On the eve of World Water Day last week, the U.N. offered a sobering statistic: according to its recent study, more people on earth have access to cell phones than toilets.
The study’s numbers claim that of the world’s estimated 7 billion people, 6 billion have access to mobile phones.
However, only 4.5 billion have access to a toilet. At a press conference announcing the report, U.N. Deputy Secretary-General Jan Eliasson announced the organization is launching an effort to halve the number of those without access by the end of 2015.
"Let’s face it—this is a problem that people do not like to talk about. But it goes to the heart of ensuring good health, a clean environment and fundamental human dignity for billions of people," Eliasson said at the press conference.
In August 2012, the Bill Gates Foundation began its own effort to "reinvent the toilet" as a way to help curb the number of people around the world without access to sanitary waste disposal.
Interestingly, the report states that India alone is responsible for 60 percent of the world’s population that does not use a toilet, an estimated 626 million individuals. Yet, at the same time, there are an estimated 1 billion cellphones in India.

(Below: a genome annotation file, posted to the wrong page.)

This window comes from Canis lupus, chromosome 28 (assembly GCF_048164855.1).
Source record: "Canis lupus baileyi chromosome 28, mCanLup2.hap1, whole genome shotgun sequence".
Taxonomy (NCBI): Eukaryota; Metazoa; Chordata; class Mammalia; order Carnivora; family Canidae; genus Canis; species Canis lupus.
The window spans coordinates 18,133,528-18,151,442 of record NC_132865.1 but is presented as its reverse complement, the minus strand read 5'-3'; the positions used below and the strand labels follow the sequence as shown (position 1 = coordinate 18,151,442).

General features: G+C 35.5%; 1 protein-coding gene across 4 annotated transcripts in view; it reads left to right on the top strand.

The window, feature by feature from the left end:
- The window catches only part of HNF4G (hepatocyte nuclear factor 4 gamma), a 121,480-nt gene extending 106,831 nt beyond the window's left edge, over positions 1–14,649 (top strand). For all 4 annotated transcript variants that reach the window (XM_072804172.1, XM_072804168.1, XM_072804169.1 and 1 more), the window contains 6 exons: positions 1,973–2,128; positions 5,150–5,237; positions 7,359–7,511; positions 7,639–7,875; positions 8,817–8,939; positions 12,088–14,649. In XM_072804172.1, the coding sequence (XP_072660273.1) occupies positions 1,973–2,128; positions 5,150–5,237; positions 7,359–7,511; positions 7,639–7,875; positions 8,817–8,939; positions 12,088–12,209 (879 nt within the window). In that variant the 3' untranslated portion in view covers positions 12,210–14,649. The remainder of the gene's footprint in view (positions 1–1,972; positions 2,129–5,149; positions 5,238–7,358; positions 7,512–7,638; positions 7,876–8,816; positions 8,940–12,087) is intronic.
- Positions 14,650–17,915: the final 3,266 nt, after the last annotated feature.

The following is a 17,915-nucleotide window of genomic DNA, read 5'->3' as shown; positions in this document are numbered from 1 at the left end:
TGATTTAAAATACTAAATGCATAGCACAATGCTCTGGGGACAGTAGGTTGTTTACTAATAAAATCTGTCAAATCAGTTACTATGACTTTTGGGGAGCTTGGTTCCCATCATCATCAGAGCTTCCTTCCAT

Conversely, in the world’s most highly populated country, China, only 14 million people do not have access to a toilet. However, there are also fewer cellphones in China, 986 million.
Driving the point home, more than 750,000 people die each year from diarrhea and one of its primary causes is from unsanitary conditions created in communities without access to toilets.
And there are other benefits of installing more modern sanitation options that don’t immediately come to mind.
"This can also improve the safety of women and girls, who are often targeted when they are alone outdoors," said Martin Mogwanja, deputy executive director of the U.N. Children’s Fund.
"And providing safe and private toilets may also help girls to stay in school, which we know can increase their future earnings and help break the cycle of poverty."